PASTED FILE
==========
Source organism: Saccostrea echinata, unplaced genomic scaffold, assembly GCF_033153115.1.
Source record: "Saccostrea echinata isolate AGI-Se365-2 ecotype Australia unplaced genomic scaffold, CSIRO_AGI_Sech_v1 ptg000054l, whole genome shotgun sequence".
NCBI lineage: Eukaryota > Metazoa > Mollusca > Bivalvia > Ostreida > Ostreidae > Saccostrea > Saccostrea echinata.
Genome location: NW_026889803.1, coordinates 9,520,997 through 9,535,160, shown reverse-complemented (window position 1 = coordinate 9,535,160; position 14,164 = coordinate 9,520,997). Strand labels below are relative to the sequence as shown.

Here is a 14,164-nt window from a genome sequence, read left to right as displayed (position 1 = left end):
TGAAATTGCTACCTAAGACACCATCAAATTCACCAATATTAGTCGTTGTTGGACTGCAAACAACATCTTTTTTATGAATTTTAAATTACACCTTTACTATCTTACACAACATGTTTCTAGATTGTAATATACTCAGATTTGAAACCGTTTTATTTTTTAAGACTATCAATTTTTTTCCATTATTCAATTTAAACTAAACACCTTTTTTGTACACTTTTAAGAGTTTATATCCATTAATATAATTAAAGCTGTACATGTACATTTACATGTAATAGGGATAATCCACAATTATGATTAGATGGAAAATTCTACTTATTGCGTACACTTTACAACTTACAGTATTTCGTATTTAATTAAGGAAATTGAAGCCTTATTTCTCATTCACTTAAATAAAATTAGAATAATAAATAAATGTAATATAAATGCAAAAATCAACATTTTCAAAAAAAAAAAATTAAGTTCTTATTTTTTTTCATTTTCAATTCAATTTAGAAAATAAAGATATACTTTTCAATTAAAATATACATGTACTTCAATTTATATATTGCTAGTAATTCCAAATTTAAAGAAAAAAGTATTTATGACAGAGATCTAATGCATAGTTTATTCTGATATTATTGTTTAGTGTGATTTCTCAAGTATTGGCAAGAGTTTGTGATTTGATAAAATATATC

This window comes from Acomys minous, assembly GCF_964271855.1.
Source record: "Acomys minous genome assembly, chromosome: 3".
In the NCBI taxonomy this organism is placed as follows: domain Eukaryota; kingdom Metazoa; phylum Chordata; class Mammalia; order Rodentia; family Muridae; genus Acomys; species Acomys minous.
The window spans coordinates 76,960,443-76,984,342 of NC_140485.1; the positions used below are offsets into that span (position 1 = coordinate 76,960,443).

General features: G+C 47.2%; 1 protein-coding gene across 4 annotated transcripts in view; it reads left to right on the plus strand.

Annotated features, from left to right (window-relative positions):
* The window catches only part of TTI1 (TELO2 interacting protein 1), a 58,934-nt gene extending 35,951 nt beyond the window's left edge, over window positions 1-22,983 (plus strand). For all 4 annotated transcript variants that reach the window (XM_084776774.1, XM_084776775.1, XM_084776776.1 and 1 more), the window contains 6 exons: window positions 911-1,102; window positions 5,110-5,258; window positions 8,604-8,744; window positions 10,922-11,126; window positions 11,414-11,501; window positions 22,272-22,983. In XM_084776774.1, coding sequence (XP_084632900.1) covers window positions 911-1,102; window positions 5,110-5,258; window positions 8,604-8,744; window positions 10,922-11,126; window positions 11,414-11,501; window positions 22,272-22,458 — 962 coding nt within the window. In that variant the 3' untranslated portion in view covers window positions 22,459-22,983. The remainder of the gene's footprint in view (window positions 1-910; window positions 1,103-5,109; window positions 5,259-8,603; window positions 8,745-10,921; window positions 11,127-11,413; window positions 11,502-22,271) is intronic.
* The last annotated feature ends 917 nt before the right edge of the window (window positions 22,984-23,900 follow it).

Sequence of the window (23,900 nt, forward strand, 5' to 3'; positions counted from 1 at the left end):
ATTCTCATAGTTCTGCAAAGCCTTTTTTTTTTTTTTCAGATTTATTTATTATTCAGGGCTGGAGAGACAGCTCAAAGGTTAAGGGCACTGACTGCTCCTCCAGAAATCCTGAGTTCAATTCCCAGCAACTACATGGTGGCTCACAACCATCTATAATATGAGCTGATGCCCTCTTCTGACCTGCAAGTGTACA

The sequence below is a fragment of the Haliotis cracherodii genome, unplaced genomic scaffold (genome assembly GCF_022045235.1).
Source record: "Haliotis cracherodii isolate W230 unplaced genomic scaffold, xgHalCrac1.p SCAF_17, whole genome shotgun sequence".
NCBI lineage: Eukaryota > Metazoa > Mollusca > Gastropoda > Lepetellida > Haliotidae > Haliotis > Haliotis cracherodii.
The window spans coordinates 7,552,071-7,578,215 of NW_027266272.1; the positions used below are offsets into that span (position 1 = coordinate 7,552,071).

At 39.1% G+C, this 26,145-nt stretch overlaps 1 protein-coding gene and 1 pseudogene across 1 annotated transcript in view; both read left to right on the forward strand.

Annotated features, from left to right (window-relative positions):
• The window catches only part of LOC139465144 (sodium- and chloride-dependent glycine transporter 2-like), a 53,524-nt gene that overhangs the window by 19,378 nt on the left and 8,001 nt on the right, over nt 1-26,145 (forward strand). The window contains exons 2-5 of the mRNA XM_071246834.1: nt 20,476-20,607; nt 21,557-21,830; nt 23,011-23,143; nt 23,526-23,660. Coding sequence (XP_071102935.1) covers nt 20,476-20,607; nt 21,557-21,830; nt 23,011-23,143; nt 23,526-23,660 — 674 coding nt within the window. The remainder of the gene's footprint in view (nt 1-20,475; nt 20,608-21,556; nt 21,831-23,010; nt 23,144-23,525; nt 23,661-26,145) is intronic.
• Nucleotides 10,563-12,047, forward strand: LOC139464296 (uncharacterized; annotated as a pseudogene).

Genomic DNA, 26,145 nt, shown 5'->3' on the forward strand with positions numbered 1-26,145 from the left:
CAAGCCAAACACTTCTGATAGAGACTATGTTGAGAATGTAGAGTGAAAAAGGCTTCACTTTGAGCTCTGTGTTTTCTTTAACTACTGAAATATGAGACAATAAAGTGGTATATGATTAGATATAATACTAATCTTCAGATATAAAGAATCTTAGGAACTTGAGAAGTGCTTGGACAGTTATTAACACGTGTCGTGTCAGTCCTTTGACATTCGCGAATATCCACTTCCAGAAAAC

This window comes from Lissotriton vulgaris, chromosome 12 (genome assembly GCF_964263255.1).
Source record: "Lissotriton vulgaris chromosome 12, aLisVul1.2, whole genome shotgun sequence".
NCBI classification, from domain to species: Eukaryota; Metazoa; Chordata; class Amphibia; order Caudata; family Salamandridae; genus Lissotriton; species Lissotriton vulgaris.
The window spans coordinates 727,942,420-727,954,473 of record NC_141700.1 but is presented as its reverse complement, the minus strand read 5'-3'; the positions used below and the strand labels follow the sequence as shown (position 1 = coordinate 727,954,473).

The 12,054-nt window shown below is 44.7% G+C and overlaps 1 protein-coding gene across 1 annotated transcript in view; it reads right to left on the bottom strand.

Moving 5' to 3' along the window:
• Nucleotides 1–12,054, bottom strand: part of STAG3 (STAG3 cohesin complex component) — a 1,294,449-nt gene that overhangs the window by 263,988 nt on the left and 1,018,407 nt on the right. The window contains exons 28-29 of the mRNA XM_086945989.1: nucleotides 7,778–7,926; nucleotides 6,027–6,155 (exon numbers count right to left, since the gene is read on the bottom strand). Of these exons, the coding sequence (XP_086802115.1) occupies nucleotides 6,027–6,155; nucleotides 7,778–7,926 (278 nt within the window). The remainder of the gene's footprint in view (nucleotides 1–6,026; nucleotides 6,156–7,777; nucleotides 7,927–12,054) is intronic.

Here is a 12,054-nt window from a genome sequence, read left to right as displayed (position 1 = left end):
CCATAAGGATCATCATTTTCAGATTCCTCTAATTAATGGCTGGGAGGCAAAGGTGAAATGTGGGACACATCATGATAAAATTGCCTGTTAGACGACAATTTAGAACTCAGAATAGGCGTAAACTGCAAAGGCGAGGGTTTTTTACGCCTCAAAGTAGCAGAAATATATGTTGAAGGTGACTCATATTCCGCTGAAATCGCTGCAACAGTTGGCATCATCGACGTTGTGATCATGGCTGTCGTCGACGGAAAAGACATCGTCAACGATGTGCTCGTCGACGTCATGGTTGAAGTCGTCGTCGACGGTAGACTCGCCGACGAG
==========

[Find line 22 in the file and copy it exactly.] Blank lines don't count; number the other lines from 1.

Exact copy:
Annotated features, from left to right (window-relative positions):